Ten everyday aphrodisiacs

We’re all familiar with the quintessential aphrodisiacs; oysters, champagne, and strawberries – but what everyday foods, if any, stimulate our sexual vitality? Here’s a list of ten edible aphrodisiacs that you might find in your cupboard right now. Many of these foods have rich, cross-cultural histories as aphrodisiacs, symbolizing fertility and replenished desire. 


This plant has been a symbol of love since Ancient Rome. It has a magical, stimulating scent that promotes blood flow. Basil is rich in manganese, Vitamin C, and folate, which are all linked to sexual health and fertility. 

Olive oil 

Ahh, the fertile, Mediterranean Coast. The Greeks have an old custom of giving newlyweds bread dipped in olive oil, to encourage conception. It’s no wonder, since olive oil is rich in antioxidants, which have amazing benefits for our body and skin. Antioxidants relax blood vessels and are associated with improved testosterone levels. 


Obviously, the inside of a fig has sexual connotations, but these magical little fruits are high in amino acids, which are actually great for boosting sexual stamina and libido. Not to mention, the highly sensual scent and texture of the humble fig. 


Madame du Barry, the famous mistress of King Louis XV, was rumored to feed ginger to her lovers, to set an erotic mood. Ginger is an aphrodisiac used in many cultures, as it improves blood flow and circulation (common causes of erectile dysfunction). In earlier centuries, it was said to “increase lustful yearnings”. 


The Ancient Greeks believed that the Gods of Olympus drank ambrosia, a sweet nectar that conferred immortality and longevity onto all who drank it. Many historians suggest that ambrosia was a type of honey, thanks to its cleansing qualities and sweet, delicate flavour.

Honey contains boron, which has a beneficial impact on the body’s use of estrogen and testosterone. It also contains nitric oxide, which is great for improving blood flow 


Legend has it that Cleopatra herself bathed in saffron-infused milk, to absorb its aphrodisiac qualities. Saffron contains a compound, crocin, that has been found to increase sexual stamina and libido. It has also been found to reduce menstrual discomfort and PMS symptoms, and it can be effective for increasing sperm motility.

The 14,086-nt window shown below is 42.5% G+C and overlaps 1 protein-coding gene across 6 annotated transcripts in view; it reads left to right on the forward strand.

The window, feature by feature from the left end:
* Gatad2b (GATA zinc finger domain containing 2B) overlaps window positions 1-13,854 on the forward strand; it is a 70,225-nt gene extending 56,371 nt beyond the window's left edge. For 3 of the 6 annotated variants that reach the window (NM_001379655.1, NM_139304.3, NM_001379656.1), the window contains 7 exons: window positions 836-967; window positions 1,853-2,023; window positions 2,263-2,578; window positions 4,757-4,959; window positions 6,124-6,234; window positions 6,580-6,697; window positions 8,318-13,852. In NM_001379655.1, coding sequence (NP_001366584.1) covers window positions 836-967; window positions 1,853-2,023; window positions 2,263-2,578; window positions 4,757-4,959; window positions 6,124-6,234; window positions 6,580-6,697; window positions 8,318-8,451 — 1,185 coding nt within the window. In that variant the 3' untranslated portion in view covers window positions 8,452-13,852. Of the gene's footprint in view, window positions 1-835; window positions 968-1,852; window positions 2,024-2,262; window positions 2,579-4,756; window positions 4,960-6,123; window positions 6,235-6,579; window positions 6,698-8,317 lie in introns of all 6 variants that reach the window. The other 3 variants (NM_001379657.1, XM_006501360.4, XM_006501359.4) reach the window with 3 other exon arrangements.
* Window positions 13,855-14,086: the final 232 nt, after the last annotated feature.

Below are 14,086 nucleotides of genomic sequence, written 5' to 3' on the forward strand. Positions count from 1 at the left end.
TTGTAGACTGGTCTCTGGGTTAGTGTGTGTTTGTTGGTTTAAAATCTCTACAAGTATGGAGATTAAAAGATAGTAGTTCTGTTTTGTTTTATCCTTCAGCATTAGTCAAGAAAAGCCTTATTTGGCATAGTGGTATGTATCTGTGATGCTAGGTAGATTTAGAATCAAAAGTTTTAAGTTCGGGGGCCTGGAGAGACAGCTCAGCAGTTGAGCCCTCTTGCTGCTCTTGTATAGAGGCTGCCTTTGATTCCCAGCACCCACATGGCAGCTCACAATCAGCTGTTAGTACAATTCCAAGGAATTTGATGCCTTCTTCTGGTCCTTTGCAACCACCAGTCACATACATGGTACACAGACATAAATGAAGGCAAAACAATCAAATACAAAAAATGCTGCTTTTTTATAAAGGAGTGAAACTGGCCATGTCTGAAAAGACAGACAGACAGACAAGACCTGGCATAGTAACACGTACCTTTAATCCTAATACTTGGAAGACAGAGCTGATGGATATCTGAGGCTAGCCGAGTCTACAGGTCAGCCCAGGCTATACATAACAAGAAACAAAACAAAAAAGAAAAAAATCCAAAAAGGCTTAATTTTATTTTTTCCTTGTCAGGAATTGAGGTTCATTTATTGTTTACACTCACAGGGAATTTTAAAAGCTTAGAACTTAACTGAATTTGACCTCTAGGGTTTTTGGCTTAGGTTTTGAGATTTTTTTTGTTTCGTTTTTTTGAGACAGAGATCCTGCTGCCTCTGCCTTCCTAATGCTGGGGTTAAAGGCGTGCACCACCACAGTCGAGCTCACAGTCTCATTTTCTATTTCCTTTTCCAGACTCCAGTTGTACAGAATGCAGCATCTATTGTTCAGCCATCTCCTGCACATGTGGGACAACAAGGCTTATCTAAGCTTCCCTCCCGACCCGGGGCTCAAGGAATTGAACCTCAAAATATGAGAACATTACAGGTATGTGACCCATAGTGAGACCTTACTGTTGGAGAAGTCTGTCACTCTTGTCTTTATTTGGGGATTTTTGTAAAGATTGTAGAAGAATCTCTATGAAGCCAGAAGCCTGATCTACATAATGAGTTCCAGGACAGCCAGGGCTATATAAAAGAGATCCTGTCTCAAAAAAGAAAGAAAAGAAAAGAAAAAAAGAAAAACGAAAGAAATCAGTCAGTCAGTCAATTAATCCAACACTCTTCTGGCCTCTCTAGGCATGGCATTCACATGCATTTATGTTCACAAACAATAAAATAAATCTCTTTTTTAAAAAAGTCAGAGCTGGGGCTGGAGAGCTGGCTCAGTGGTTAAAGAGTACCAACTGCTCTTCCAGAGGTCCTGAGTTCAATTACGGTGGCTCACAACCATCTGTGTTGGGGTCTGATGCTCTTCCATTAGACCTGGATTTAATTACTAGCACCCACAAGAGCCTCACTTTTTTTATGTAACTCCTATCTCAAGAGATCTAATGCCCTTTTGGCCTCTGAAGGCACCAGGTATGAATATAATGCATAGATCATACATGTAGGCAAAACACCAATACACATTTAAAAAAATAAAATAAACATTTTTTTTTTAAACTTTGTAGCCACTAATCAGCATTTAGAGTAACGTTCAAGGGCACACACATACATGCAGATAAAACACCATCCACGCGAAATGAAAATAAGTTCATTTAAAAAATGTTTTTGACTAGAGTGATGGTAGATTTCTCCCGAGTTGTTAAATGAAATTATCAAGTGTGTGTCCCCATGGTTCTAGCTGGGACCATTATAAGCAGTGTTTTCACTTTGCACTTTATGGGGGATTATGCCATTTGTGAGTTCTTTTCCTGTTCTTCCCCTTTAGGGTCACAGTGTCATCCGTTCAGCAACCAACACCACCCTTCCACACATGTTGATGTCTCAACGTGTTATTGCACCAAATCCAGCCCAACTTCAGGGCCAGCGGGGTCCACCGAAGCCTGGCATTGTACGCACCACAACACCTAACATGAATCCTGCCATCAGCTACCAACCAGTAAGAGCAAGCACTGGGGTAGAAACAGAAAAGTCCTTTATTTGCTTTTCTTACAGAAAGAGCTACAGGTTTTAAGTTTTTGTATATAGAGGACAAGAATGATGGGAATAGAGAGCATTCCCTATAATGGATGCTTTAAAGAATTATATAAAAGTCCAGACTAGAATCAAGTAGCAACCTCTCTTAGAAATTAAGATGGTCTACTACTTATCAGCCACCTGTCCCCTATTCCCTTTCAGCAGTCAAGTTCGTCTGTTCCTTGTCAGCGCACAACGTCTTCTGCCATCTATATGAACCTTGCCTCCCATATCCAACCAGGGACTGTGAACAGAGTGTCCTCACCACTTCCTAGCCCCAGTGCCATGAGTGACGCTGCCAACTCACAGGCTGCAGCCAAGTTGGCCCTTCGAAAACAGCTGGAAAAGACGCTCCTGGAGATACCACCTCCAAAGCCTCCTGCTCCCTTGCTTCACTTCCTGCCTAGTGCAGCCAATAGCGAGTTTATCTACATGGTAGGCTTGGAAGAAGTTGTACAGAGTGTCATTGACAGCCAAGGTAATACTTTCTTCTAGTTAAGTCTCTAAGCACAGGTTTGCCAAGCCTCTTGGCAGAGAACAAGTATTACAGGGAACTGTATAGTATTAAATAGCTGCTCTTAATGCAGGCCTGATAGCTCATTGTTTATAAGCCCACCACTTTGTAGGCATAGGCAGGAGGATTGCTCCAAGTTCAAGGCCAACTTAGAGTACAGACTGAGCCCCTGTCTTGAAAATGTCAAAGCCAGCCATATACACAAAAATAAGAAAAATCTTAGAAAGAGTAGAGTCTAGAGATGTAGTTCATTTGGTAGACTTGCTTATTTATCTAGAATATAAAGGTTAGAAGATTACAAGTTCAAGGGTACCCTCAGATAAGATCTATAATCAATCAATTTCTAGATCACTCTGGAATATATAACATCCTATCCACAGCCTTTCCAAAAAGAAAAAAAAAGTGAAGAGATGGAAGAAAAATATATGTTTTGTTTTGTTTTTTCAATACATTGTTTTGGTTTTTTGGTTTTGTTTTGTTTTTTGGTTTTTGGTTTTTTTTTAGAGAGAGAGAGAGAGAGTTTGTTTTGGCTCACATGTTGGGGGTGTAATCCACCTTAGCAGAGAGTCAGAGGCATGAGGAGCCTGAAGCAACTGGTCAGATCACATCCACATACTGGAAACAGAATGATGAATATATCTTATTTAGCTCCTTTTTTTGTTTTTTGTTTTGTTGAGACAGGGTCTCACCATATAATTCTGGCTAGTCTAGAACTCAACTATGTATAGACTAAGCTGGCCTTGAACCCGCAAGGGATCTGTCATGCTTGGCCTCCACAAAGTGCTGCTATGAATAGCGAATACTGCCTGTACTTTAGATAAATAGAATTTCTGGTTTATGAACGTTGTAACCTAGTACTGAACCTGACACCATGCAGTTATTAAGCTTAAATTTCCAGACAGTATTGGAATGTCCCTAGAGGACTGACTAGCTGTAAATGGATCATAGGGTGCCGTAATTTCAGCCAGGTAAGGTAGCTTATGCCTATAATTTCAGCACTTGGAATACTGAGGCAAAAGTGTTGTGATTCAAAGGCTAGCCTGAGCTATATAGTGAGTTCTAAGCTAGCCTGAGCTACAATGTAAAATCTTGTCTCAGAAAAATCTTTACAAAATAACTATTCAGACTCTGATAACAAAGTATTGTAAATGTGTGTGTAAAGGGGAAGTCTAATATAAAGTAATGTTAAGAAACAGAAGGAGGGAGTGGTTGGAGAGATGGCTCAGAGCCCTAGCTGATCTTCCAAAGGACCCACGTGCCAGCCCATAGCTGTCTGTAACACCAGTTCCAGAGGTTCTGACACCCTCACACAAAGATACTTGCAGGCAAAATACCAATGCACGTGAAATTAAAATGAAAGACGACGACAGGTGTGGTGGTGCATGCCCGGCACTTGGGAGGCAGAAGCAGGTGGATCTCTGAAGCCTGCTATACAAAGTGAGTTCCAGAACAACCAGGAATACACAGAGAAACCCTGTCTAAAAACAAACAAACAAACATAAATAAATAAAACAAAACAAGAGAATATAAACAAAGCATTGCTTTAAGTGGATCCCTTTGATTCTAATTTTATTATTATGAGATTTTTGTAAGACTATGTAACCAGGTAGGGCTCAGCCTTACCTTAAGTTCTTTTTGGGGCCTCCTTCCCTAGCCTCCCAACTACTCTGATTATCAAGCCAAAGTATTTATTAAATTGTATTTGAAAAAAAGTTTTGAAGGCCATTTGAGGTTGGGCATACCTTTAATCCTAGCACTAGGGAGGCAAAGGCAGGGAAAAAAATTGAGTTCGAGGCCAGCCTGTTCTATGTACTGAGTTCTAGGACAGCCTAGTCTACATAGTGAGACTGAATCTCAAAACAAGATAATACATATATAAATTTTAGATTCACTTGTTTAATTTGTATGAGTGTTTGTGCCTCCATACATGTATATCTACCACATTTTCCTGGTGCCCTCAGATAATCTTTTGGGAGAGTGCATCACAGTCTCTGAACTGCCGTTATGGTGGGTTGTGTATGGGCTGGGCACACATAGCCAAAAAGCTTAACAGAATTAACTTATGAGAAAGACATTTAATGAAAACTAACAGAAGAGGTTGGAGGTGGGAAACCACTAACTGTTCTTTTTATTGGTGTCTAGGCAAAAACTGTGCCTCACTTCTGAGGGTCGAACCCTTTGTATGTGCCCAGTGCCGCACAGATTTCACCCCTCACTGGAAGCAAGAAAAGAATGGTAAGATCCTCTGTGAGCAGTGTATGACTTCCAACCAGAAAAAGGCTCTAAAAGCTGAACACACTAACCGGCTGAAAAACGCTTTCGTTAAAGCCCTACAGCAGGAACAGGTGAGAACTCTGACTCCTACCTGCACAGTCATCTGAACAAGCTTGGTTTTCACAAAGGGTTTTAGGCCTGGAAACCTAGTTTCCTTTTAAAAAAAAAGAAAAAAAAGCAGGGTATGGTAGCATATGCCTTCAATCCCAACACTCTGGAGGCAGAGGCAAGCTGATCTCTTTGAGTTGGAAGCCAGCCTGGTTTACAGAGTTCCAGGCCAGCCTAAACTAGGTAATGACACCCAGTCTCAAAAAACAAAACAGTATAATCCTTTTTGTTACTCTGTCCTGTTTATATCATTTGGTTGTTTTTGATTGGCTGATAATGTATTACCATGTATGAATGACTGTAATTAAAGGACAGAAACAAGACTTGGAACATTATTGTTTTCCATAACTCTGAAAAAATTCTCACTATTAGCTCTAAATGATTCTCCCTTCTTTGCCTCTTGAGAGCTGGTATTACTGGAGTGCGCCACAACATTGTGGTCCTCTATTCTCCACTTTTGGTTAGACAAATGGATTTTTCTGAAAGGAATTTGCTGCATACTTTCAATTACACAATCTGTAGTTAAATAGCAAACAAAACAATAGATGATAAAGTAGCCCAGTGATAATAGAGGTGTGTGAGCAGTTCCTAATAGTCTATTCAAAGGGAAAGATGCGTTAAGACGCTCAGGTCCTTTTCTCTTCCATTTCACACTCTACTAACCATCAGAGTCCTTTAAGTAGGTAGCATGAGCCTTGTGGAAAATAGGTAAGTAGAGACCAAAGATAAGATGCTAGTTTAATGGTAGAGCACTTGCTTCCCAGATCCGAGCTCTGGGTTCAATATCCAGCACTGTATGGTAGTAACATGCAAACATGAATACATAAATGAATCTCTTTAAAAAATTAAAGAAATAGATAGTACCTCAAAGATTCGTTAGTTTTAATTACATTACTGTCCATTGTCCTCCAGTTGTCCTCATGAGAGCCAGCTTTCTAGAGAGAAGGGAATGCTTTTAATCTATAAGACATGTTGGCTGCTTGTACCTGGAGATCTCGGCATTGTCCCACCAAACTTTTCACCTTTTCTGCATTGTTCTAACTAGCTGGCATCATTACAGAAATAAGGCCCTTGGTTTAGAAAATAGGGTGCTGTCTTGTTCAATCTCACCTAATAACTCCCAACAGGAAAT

Fenugreek and fenugreek extract have shown to increase sexual desire and arousal. Not surprising, since the herb contains compounds that the body can use to create sex hormones. Fenugreek is also known for its antioxidant and immunological value. 


This sexy little fruit is as nourishing for your body as it is delicious. Rich in antioxidants, pomegranates can help decrease inflammation and improve blood flow throughout the body (which, again, can help with erectile dysfunction). It was also the culinary symbol of Aphrodite in Ancient Greek times, which must be a good sign. 


In Ancient Rome, walnuts were given to newlyweds as a symbol of fertility. Walnuts appear as fertility symbols in many other cultures and religions too. As it turns out, these little nuts actually can help with hormone production, as they are rich in beneficial fatty acids. 

Dark Chocolate 

Add this to the list of reasons to eat dark chocolate. Chocolate contains serotonin, which can boost your mood and provide mild sexual stimulation. It can also improve heart health and blood flow, which are crucial aspects of sex. 

Lots of these foods can be found in a well-balanced Mediterranean diet. While this list is by no means exhaustive, a useful foundation is to eat foods high in antioxidants, magnesium, and zinc.

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